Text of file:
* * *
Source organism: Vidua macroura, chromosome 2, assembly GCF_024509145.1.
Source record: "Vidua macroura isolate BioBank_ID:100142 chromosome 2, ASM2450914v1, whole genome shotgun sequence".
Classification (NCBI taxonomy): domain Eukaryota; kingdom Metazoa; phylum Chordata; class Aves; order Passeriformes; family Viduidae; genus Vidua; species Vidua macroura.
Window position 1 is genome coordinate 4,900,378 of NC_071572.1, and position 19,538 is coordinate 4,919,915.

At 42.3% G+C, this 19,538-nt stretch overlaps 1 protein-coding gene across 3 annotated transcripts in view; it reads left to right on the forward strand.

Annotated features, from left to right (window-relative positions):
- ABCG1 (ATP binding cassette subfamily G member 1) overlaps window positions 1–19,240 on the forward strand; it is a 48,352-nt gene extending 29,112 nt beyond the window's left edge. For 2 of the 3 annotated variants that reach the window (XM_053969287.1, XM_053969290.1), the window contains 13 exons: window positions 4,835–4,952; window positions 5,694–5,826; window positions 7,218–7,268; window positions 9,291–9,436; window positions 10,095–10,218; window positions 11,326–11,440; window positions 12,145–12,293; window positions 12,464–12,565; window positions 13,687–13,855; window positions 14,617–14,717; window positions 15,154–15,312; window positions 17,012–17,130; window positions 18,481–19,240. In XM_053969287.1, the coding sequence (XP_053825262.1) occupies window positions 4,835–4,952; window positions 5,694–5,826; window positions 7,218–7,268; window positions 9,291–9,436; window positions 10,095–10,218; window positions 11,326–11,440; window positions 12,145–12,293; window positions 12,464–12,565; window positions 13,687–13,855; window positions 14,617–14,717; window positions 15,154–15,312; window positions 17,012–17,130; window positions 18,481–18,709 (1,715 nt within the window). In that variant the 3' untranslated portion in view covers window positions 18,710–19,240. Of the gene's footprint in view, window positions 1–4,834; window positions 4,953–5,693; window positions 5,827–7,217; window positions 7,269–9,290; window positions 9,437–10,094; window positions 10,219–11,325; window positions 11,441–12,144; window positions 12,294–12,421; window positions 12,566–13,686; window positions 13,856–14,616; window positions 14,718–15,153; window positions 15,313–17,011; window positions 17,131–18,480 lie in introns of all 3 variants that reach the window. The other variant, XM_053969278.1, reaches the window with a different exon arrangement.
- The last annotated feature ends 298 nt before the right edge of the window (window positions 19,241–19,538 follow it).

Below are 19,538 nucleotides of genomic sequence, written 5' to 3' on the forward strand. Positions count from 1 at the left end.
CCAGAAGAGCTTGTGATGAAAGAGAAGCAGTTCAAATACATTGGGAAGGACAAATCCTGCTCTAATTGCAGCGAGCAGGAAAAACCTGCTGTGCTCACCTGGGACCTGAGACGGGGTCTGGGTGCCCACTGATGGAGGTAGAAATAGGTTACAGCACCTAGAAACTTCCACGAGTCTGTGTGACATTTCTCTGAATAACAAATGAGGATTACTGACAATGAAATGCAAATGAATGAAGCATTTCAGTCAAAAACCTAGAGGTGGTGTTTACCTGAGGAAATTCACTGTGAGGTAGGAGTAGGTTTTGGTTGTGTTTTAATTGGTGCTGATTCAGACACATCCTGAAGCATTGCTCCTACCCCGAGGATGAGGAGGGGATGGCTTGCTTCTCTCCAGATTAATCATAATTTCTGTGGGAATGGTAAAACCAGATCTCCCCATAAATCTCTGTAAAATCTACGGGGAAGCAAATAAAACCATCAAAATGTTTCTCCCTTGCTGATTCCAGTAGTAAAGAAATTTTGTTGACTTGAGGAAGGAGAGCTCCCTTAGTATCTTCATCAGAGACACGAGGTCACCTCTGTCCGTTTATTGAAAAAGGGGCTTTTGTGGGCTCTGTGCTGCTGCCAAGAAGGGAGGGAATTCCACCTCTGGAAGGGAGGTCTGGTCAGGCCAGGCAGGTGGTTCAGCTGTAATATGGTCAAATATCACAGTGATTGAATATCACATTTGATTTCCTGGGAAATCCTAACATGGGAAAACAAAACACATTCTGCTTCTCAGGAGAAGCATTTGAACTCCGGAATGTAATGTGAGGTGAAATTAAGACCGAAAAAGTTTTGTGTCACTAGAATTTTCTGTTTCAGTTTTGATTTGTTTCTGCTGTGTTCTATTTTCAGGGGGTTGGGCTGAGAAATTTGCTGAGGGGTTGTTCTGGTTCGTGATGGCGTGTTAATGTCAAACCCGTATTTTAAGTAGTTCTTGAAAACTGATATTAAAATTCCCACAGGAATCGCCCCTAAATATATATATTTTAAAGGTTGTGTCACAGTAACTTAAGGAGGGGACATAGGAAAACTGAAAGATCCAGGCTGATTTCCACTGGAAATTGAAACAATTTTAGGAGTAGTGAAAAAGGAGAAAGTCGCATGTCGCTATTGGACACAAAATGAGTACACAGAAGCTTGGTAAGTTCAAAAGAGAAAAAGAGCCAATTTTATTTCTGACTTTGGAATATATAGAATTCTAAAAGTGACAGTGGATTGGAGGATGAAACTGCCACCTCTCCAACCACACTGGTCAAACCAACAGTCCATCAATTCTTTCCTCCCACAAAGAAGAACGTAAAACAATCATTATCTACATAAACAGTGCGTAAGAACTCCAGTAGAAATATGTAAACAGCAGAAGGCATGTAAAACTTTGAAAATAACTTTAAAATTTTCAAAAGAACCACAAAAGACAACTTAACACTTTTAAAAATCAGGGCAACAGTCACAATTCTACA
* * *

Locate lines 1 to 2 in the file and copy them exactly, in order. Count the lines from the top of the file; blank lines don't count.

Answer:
Source organism: Vidua macroura, chromosome 2, assembly GCF_024509145.1.
Source record: "Vidua macroura isolate BioBank_ID:100142 chromosome 2, ASM2450914v1, whole genome shotgun sequence".